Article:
Cause-and Effect Arguments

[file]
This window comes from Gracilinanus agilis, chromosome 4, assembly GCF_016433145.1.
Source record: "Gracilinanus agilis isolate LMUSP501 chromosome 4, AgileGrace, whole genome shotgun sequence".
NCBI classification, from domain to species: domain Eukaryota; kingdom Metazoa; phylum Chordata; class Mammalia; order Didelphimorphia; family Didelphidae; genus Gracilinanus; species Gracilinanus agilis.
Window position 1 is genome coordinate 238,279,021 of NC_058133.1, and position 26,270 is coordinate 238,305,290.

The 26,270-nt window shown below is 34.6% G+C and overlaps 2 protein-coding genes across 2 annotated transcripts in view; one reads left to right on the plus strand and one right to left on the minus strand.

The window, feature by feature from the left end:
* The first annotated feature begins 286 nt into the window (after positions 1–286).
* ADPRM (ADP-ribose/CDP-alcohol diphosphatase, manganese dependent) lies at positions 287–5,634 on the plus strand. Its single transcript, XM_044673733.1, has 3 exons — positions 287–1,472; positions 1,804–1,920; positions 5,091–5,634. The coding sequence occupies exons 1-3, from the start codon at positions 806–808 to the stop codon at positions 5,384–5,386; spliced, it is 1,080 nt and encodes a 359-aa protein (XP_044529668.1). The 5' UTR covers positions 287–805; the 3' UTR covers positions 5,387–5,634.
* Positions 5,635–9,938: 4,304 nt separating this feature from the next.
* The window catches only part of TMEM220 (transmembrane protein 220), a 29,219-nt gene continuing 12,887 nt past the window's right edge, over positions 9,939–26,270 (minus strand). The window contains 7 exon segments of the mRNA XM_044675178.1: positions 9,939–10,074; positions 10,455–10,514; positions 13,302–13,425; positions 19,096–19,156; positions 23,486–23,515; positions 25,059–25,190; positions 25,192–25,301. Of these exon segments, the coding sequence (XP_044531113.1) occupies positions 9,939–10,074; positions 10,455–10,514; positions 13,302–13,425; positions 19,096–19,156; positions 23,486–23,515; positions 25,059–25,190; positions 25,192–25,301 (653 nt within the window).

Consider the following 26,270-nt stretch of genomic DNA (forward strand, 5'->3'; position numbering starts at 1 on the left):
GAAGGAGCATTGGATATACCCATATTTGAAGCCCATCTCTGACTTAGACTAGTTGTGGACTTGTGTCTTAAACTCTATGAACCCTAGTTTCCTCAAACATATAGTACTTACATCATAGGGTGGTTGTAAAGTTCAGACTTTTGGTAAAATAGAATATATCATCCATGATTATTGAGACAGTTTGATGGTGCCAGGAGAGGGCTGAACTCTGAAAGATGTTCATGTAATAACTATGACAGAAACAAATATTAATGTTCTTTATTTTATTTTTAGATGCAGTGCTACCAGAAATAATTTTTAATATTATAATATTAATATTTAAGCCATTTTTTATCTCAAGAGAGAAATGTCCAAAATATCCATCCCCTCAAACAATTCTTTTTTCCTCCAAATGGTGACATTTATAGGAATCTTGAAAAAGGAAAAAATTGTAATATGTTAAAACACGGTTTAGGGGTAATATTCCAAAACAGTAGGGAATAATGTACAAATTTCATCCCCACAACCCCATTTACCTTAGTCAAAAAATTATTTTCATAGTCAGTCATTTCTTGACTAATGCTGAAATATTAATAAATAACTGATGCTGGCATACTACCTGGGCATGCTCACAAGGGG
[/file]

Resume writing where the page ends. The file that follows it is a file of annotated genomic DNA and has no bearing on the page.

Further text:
In my “Black Critics, Black Culture” class, a first-year writing course, my students and I discussed Vann Newkirk’s “King’s Death Gave Birth to Hip-Hop” as a compelling example of a cause-and-effect argument. First, we listened to three of the songs which Newkirk references: Outkast’s “Rosa Parks,” Gil Scott-Heron’s “The Revolution Will Not Be Televised,” and Sam Cooke’s “A Change is Gonna Come.” These three songs index the artistic, political, and cultural shifts from soul to hip-hop from 1968 to 1998. We then looked at how Newkirk supports his major claim–King’s death gave birth to hip-hip–with smaller claims, such as that “What hip-hop understands most viscerally is that it simply isn’t enough to be like King. King was assassinated for being King.” After presenting several pages of evidence, balancing summary, paraphrase, and direct quotation, Newkirk uses a strong transition to remind the reader of his larger argument: “With all these factors in position, black youth born during King’s time essentially saw the world unmade and refashioned in real time.” Finally, we discussed the issue of scope: Newkirk uses several pages of evidence to support his claims. He ends the essay by returning to the anecdote about the law suit between Outkast and Rosa Parks with which he began. Newkirk’s conclusion offers a foretaste of a new argument–that hip-hop is a “base for liberatory political movements and a wellspring of activism energy.” Students benefit from seeing how much evidence is needed to support a claim and how a conclusion can point to a related argument which one doesn’t have the space to convey.

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